From April 1913 until October 1915, he was Commandant of the Marine battalion stationed at the American Legation, Peking, China, for the protection of the Legation and the American citizens in the vicinity of Peking, and during a part of this time he was Senior Commandant of all of the foreign Legation Guards stationed at Peking.
From May 1915 until September 1918, he was on duty in the General Board of the Navy at Washington, D.C., from where he was transferred to Quantico, Virginia, where he commanded the Tenth Regiment of Marines until April 1919.
From April 1919 until May 1921, he served with the Second Brigade of Marines in Santo Domingo, as Commandant of the Northern District and commanding officer of the Fourth Regiment of Marines. During this time he received numerous letters of commendation from the Secretary of the Navy, Major General Commandant of the Marine Corps, Military Governor of Santo Domingo and Commanding General of the Second Brigade of Marines for the performance of duty.
He was attached to Headquarters, Marine Corps from May 1921 until August 1921, when he was ordered to the Army War College at Washington, D.C., from which institution he graduated in July 1922.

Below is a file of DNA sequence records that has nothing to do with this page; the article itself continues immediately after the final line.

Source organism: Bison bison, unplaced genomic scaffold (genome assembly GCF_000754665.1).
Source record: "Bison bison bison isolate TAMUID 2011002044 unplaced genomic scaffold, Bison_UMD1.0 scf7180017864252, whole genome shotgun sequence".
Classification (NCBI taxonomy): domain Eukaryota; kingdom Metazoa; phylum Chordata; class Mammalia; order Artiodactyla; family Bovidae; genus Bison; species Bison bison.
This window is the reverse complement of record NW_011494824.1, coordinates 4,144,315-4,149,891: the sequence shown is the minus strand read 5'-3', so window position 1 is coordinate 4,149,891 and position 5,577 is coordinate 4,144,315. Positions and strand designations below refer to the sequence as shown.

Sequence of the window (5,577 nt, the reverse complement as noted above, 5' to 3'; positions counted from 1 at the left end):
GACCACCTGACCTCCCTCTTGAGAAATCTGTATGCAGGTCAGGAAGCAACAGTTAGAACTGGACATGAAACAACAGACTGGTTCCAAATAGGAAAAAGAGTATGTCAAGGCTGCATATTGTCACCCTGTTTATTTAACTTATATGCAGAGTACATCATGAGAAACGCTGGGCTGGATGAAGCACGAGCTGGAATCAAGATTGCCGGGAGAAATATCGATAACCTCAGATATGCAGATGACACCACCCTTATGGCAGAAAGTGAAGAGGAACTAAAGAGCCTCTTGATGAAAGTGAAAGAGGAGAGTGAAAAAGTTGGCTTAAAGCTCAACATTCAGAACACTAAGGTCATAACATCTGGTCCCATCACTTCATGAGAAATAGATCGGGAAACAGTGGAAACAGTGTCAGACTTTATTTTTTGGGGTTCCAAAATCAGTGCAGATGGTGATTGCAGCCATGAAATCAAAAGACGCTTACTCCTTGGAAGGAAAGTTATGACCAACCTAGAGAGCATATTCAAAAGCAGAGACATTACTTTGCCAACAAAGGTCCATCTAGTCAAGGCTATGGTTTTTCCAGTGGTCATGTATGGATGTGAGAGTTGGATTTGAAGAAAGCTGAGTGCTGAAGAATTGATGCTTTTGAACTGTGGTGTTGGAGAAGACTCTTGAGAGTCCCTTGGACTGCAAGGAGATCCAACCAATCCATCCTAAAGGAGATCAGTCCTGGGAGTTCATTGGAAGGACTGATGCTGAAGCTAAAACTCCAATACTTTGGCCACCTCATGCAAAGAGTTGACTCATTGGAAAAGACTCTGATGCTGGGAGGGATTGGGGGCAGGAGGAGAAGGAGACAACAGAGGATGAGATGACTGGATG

From July 1922 until August 1924, he was attached to the Marine Barracks, Quantico, commanding the Fourth Brigade of Marines from July 1924 until January 1925, and as commanding general of the Marine Barracks, Quantico, from April 1924 until August 1924.
From January to March 1924, he commanded the Marine Corps Expeditionary Force which occupied the Island of Culebra during the Winter Maneuvers of the U.S. Fleet, for the performance of which duty he received the official commendation of the Admiral of the Fleet and the Major General Commandant of the Marine Corps.
In August and September 1924, he was commanding general of the Marine Corps Expeditionary Force from Quantico which marched through Virginia and Maryland to the Battlefield of Antietam, where the Force was exercised in field exercises under simulated war conditions, culminating in a demonstration of a modern attack of all arms of National Defense Day. On 22 September 1924, the Major General Commandant commended BGen Williams on the precision and smoothness with which the Force functioned during these maneuvers, indicating a pains-taking preparation, an efficient staff system and a high degree of military training, which reflected great credit on BGen Williams as Commanding General, and on the officers and men attached to the Force.
From September 1924 until July 1925, he was Director of Operations and Training at Headquarters of the Marine Corps, Washington, D.C., and after that time he served as Assistant to the Major General Commandant of the Marine Corps.
In April and May 1925, he was commanding general of the Second Marine Division of the Marine Expeditionary Force which accompanied the U.S. Fleet in the Joint Army and Navy exercises in the Hawaiian Islands.
Brigadier General Williams died Thursday, 11 December 1952 at the Naval Hospital, Bethesda, Maryland. He was buried with full military honors at Arlington National Cemetery on 15 December 1952.
Assistant Commandants of the Marine Corps